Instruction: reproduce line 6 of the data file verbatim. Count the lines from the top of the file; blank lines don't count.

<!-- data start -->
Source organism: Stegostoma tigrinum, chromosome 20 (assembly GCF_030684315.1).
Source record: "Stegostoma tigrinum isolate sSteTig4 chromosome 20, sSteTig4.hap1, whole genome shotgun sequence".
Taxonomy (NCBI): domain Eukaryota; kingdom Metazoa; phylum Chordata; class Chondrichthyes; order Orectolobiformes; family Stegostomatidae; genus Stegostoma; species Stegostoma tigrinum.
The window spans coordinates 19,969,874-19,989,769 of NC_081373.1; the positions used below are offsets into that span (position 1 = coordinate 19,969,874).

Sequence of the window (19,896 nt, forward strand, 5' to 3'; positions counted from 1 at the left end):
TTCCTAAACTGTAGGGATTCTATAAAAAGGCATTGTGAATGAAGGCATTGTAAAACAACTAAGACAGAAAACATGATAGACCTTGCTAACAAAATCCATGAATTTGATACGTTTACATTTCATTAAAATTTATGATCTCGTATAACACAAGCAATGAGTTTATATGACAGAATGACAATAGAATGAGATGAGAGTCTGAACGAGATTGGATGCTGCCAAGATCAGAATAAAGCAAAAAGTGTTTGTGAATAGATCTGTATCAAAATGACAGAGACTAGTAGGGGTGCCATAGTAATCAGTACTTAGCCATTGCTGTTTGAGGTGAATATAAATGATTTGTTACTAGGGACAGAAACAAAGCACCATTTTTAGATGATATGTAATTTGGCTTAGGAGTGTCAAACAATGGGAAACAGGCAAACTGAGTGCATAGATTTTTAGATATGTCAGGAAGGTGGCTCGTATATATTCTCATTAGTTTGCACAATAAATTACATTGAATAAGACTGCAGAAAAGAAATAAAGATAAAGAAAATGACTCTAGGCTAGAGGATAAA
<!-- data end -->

TTCCTAAACTGTAGGGATTCTATAAAAAGGCATTGTGAATGAAGGCATTGTAAAACAACTAAGACAGAAAACATGATAGACCTTGCTAACAAAATCCATGAATTTGATACGTTTACATTTCATTAAAATTTATGATCTCGTATAACACAAGCAATGAGTTTATATGACAGAATGACAATAGAATGAGATGAGAGTCTGAACGAGATTGGATGCTGCCAAGATCAGAATAAAGCAAAAAGTGTTTGTGAATAGATCTGTATCAAAATGACAGAGACTAGTAGGGGTGCCATAGTAATCAGTACTTAGCCATTGCTGTTTGAGGTGAATATAAATGATTTGTTACTAGGGACAGAAACAAAGCACCATTTTTAGATGATATGTAATTTGGCTTAGGAGTGTCAAACAATGGGAAACAGGCAAACTGAGTGCATAGATTTTTAGATATGTCAGGAAGGTGGCTCGTATATATTCTCATTAGTTTGCACAATAAATTACATTGAATAAGACTGCAGAAAAGAAATAAAGATAAAGAAAATGACTCTAGGCTAGAGGATAAA